Employing web-safe fonts
Video: Employing web-safe fontsWeb-Safe Fonts are those that are common to the primary computing platforms. Because designers can never be absolutely sure which font a user may have on his or her system, browsers support what are called Font-families. A Font-family is basically a list of fonts used to render the targeted text. Ideally, the user will have the first font listed in the Font-family, so that the Browser will use that to render the text. If that first choice is not available, the Browser moves on and chooses the second font found in the Font-family.
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Dive deep into key typographic concepts and learn how to manipulate type in Dreamweaver. Author Joseph Lowery introduces Dreamweaver type tools and shows how to perform basic text modifications, establish the appropriate type unit, integrate custom web fonts, and apply drop shadows, gradients, and other effects. The course also provides in-depth tutorials on structuring text with headings, paragraphs, columns, and lists, and offers a preview of Adobe's proposed CSS Regions.
- Modifying type in the CSS Styles panel
- Understanding the different type measurement unit options
- Allowing users to set page type size
- Employing web-safe fonts
- Exploring CSS 3 typeface options
- Setting up @font-face
- Applying color and transparency to type
- Styling the font weight, case, and letter spacing
- Inserting drop caps
- Rotating text with CSS transform
- Laying out text in multiple columns
- Incorporating ordered and unordered lists
- Targeting lists items with the nth-child selector
Employing web-safe fonts
Web-Safe Fonts are those that are common to the primary computing platforms. Because designers can never be absolutely sure which font a user may have on his or her system, browsers support what are called Font-families. A Font-family is basically a list of fonts used to render the targeted text. Ideally, the user will have the first font listed in the Font-family, so that the Browser will use that to render the text. If that first choice is not available, the Browser moves on and chooses the second font found in the Font-family.
If that's not available it moves to the third, and so on. The final member of a Font-family is the Generic Font in that category, like serif or sans-serif. Let me show you how Dreamweaver makes it easy to assign a Font-family. We'll use one of the Dreamweaver sample layouts by going to File > New. Make sure you're choosing Blank Page, HTML Page Type, and then under Layout choose 2 column fixed, left sidebar, header and footer.
Click Create and that will give us a basic page to work with. In the CSS Styles panel I'll go and click on Current and there you can see that the current font is listed. It's Verdana, Arial, and to see the rest of it we can go ahead click the Edit Rule button: Helvetica and sans-serif. So they're using a sans-serif font and that's for all of the text here. Let's go ahead and change that to a serif font. So in the Font-family list, I'll open that up and choose Serif font, Palatino Linotype, Book Antiqua, Palatino and serif.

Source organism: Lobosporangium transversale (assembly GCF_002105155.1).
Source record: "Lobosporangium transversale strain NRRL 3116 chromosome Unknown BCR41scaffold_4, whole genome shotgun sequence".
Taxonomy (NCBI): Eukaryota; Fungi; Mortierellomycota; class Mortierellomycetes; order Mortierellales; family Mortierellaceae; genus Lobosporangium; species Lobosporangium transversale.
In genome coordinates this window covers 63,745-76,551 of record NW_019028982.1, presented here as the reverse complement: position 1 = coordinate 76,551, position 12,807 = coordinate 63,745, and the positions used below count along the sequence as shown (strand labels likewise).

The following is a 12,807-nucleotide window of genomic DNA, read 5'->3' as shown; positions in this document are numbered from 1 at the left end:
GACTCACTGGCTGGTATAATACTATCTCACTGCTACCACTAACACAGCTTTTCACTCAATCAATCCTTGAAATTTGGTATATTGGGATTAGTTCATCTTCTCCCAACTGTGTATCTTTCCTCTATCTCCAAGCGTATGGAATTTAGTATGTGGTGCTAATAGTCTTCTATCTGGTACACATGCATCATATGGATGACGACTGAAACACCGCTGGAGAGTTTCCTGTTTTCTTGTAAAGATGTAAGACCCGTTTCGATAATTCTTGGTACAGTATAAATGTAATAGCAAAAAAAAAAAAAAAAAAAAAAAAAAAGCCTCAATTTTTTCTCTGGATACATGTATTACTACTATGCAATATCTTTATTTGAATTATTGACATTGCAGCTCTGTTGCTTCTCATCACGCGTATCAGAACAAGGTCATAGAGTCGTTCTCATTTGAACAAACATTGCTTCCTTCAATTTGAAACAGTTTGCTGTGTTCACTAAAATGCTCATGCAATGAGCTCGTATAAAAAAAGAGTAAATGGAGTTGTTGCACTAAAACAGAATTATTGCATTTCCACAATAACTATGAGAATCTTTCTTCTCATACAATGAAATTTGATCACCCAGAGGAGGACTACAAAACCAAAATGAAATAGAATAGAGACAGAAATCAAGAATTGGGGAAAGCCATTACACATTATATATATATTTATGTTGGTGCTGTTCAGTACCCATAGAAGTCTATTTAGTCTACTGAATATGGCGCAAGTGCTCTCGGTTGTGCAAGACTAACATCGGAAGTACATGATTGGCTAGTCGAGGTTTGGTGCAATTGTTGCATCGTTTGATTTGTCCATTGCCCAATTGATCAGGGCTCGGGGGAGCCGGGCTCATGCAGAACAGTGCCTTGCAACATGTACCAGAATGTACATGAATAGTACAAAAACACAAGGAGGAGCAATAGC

When I click OK, you can see a pretty significant change to the text. Now one very solid design technique is to use one type of font for the body text and another type for headings. Since we already have a serif family for the page's text, let's create a new CSS rule to render all the headings in a sans-serif font. So we'll go back to our CSS Styles panel and I'll click on New CSS Rule here at the very bottom.
Because we're creating a Rule for a series of tags, we need to change the Selector Type to Compound, and then we'll enter in our list of heading tags which is h1, h2, h3, h4, h5 and finally h6. And let's just go ahead and keep this Rule definition in this document only. I'll click OK, and from our Font- family, let's choose Trebuchet MS, Arial, Helvetica, sans-serif.
When I click OK you can see the changes immediately applied. Feel free to try out the various existing Web Safe font-families in Dreamweaver. As I said you can access them either from the CSS Definition dialog box, as we just did or from the CSS Tab of the Property Inspector. It's a really good idea to familiarize yourself with these readily available options, although as you'll learn in the Defining New Font-families video in this chapter, you can also create your own.
There are currently no FAQs about Typography with CSS in Dreamweaver.